We next sought to determine whether Aβ oligomers induced changes in the expression of these mitochondrial fission and fusion proteins in rat hippocampal neurons. Primary neurons (DIV: 7~12) were incubated with different doses of ADDLs (50 nM-10 μM) for 24 h or with 800 nM ADDLs for various period of time (0-24 h) and cell lysates were prepared for immunoblot analysis of mitochondrial fission and fusion proteins. As a negative control, neurons were also treated with 10 μM Aβ42-1 for 24 h. No apparent cell death under these conditions with either ADDLs or Aβ42-1 treatments was observed as determined by LDH assay (data not shown). Interestingly, ADDLs treatment caused a significantly decrease in DLP1 and OPA1 levels in a dose-dependent manner (Figure 7I,J), while there was no significant change in Mfn1, Mfn2, or Fis1 level (data not shown). In fact, 800 nM ADDLs treatment induced a significant reduction in DLP1 or OPA1 levels as early as 2 h and the effect lasted for at least 24 h (Figure 7K and L). In contrast, Aβ42-1 treatment did not change mitochondria fission and fusion protein levels compared with untreated or vehicle-treated neurons (Figure 7M).
We further determined the levels of DLP1 in the mitochondrial fraction and found that Aβ oligomers induced significantly increased levels of mitochondrial DLP1 (Figure 8A). Similar to AD brain, increased mitochondrial DLP1 was accompanied by Aβ oligomers-induced increased levels of phosphorylation (Figure 8A) and S-nitrosylation of DLP1 (Figure 8B).
To determine the role of DLP1 and/or OPA1 in Aβ-induced abnormal mitochondrial morphology and distribution, rat hippocampal neurons (DIV 9) were transiently transfected with Myc-tagged wild type DLP1 (DLP1wt) or GFP-tagged OPA1 (OPA1wt). Mito-DsRed2 was cotransfected to label mitochondria. Two days after transfection, neurons were treated with 800 nM ADDLs for 24 h, fixed and stained. Positively transfected cells were selected based on DsRed fluorescence signal and Myc immunoreactivity (or GFP fluorescence signal). As shown before, in the absence of ADDLs treatment, mitochondria became fragmented in neurons overexpressing DLP1, but were more heterogeneous in shape with an increase in average mitochondrial length in neurons overexpressing OPA1 (Figure 9C). Mitochondrial number and coverage in the neuronal processes were increased in neurons overexpressing DLP1 but unchanged in neurons overexpressing OPA1 (Figure 9A,B). In control primary neurons expressing only vector, ADDLs induced mitochondrial fragmentation, reduced mitochondrial number and neuritic mitochondrial index as well as increased average length of neuritic segments devoid of mitochondria in the neuronal processes (Figure 9B-E). Interestingly, in the presence of ADDLs, OPA1 overexpression restored mitochondrial length comparable to untreated controls (Figure 9C). However, OPA1 overexpression had no effects on ADDLs-induced decrease in mitochondria number and neurite mitochondrial index or increase in average length of neuritic segments devoid of mitochondria in the neuronal processes in positively-transfected primary neurons (Figure 9A-E). On the other hand, in contrast to OPA1-overexpressing neurons, in the presence of ADDLs, DLP1 overexpression did not change mitochondrial length but restored mitochondrial number, neurite mitochondrial index and average length of neuritic segments devoid of mitochondria to a level comparable to untreated controls in positively-transfected neurons (Figure 9A-E).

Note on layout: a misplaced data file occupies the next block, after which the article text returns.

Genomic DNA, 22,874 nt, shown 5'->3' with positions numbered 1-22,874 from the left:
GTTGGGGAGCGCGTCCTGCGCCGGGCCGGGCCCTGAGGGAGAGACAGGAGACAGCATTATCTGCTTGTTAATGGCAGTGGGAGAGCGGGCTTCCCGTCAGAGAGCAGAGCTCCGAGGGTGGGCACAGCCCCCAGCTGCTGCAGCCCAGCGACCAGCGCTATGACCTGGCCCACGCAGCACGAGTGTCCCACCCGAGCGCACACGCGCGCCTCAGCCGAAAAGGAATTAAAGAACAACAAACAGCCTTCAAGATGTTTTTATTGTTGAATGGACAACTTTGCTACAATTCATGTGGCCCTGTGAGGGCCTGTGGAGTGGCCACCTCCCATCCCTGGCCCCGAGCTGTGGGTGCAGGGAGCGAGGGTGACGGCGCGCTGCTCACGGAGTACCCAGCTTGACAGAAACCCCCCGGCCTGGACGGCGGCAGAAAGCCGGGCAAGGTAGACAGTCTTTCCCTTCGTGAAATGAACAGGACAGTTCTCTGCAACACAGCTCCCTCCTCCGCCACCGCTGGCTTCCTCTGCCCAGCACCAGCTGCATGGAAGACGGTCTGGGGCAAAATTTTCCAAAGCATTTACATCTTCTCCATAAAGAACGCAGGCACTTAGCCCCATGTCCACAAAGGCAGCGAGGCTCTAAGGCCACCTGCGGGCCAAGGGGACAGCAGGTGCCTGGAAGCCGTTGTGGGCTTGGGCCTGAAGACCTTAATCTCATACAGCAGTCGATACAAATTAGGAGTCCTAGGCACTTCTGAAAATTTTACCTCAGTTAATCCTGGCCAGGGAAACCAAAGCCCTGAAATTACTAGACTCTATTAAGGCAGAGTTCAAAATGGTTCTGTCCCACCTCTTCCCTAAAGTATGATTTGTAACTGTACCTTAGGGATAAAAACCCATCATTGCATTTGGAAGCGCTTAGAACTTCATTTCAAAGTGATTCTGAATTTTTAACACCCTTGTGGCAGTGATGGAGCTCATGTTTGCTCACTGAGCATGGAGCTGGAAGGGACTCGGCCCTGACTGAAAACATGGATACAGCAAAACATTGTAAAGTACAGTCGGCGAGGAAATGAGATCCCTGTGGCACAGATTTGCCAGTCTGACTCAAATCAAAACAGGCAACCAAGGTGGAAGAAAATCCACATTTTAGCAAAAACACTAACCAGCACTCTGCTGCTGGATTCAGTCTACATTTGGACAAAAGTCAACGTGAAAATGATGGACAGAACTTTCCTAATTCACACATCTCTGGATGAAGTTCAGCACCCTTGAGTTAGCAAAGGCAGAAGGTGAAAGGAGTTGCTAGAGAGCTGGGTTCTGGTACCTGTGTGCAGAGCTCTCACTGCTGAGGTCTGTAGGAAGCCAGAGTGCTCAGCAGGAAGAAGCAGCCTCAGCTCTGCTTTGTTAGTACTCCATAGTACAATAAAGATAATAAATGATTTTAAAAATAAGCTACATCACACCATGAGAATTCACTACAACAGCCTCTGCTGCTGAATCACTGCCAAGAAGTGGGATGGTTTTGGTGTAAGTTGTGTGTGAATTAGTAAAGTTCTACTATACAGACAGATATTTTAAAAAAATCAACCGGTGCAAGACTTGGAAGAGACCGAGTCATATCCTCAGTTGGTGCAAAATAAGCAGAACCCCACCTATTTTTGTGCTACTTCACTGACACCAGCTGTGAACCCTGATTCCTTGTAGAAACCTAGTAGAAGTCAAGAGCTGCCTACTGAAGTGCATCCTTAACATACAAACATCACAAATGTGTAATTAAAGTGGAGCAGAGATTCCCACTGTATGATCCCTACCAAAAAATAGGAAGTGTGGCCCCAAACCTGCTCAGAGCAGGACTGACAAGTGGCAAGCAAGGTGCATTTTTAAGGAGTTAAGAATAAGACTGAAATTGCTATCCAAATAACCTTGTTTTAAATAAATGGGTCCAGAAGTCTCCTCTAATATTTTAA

Mitochondria serve as the primary source of endogenous reactive oxygen species (ROS). By using a fluorescence red dye MitoSOX to measure mitochondrial ROS production, we were able to demonstrate that treatment of rat hippocampal neurons with ADDLs resulted in a large increase of mitochondria ROS levels in rat hippocampal neurons (Figure 10A, B). In the absence of ADDLs treatment, OPA1 overexpression led to significantly decreased basal level of mitochondrial ROS as evidenced by the lower fluorescent signal in positively-transfected cells compared to those neighboring non-transfected cells and GFP vector-transfected control cells (Figure 10A, B). However, DLP1 overexpression did not significantly change the basal mitochondrial ROS levels. Similarly, in the presence of ADDLs treatment, OPA1 overexpression significantly lowered mitochondrial ROS levels to that comparable to untreated controls, while DLP1 overexpression had no effects (Figure 10A, B).
Consistent with previous findings demonstrating that ADDLs treatment negatively impacted synaptic function (Lacor et al., 2004), we found that 24 h treatment with 800 nM ADDLs also induced a significantly reduced dendritic spine number in rat hippocampal neurons (DIV12) (Figure 10C, D). Notably, in the presence of ADDLs treatment, DLP1 overexpression significantly alleviated ADDLs-induced decreases in dendritic spine number (Figure 10C, D). In contrast, OPA1 overexpression had no effects on dendritic spine number with or without ADDLs treatment. We further studied the effects of ADDLs treatment on excitatory synapses by measuring the expression of postsynaptic density protein 95 (PSD-95) in primary neurons (Figure 10E, F). We transfected primary neurons (DIV9) with YFP tagged PSD-95 to label excitatory synapses and mito-DsRed2 to label mitochondria together with or without Myc-tagged wild type DLP1 or OPA1 (OPA1wt). At DIV 11, neurons were treated with 800 nM ADDLs for 24 h and then fixed. Positively transfected cells were selected based on YFP/DsRed fluorescence signal and Myc immunoreactivity. In the absence of ADDLs treatment, DLP1 overexpression led to increased number of PSD-95 puncta while OPA1 overexpression had no effect on puncta number (Figure 10E, F). As expected, ADDLs treatment significantly decreased the number of PSD-95 puncta (Figure 10E, F). Interestingly, ADDLs-induced reduction in PSD-95 puncta number was effectively prevented by DLP1 overexpression but not by OPA1 overexpression. Overall, these data suggested that DLP1-regulated mitochondria distribution played an important role in ADDLs-induced change of dendritic spines and synapses plasticity.